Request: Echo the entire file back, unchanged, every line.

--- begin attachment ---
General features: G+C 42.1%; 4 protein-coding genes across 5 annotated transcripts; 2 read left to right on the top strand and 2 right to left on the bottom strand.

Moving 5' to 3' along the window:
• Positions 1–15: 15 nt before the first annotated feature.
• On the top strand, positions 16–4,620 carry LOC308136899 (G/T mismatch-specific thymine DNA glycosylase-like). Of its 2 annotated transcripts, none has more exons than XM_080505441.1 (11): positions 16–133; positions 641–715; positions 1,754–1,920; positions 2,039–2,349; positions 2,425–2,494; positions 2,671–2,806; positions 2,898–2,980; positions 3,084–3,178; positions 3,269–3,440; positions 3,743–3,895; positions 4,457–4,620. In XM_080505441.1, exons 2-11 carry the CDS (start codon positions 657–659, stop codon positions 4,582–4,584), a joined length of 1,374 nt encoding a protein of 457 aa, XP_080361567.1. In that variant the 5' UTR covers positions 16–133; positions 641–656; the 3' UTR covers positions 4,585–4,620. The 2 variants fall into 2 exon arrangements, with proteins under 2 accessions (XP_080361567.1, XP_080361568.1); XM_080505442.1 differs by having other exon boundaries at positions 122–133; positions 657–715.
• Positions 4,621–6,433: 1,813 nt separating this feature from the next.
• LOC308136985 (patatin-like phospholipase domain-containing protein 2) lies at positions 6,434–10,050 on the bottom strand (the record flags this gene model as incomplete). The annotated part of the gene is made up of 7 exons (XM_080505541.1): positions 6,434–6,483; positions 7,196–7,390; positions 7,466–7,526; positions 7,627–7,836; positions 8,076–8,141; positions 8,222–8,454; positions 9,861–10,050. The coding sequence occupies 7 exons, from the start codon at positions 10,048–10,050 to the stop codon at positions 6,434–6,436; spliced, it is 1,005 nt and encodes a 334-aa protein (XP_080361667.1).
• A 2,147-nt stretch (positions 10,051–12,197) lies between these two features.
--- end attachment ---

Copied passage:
General features: G+C 42.1%; 4 protein-coding genes across 5 annotated transcripts; 2 read left to right on the top strand and 2 right to left on the bottom strand.

Moving 5' to 3' along the window:
• Positions 1–15: 15 nt before the first annotated feature.
• On the top strand, positions 16–4,620 carry LOC308136899 (G/T mismatch-specific thymine DNA glycosylase-like). Of its 2 annotated transcripts, none has more exons than XM_080505441.1 (11): positions 16–133; positions 641–715; positions 1,754–1,920; positions 2,039–2,349; positions 2,425–2,494; positions 2,671–2,806; positions 2,898–2,980; positions 3,084–3,178; positions 3,269–3,440; positions 3,743–3,895; positions 4,457–4,620. In XM_080505441.1, exons 2-11 carry the CDS (start codon positions 657–659, stop codon positions 4,582–4,584), a joined length of 1,374 nt encoding a protein of 457 aa, XP_080361567.1. In that variant the 5' UTR covers positions 16–133; positions 641–656; the 3' UTR covers positions 4,585–4,620. The 2 variants fall into 2 exon arrangements, with proteins under 2 accessions (XP_080361567.1, XP_080361568.1); XM_080505442.1 differs by having other exon boundaries at positions 122–133; positions 657–715.
• Positions 4,621–6,433: 1,813 nt separating this feature from the next.
• LOC308136985 (patatin-like phospholipase domain-containing protein 2) lies at positions 6,434–10,050 on the bottom strand (the record flags this gene model as incomplete). The annotated part of the gene is made up of 7 exons (XM_080505541.1): positions 6,434–6,483; positions 7,196–7,390; positions 7,466–7,526; positions 7,627–7,836; positions 8,076–8,141; positions 8,222–8,454; positions 9,861–10,050. The coding sequence occupies 7 exons, from the start codon at positions 10,048–10,050 to the stop codon at positions 6,434–6,436; spliced, it is 1,005 nt and encodes a 334-aa protein (XP_080361667.1).
• A 2,147-nt stretch (positions 10,051–12,197) lies between these two features.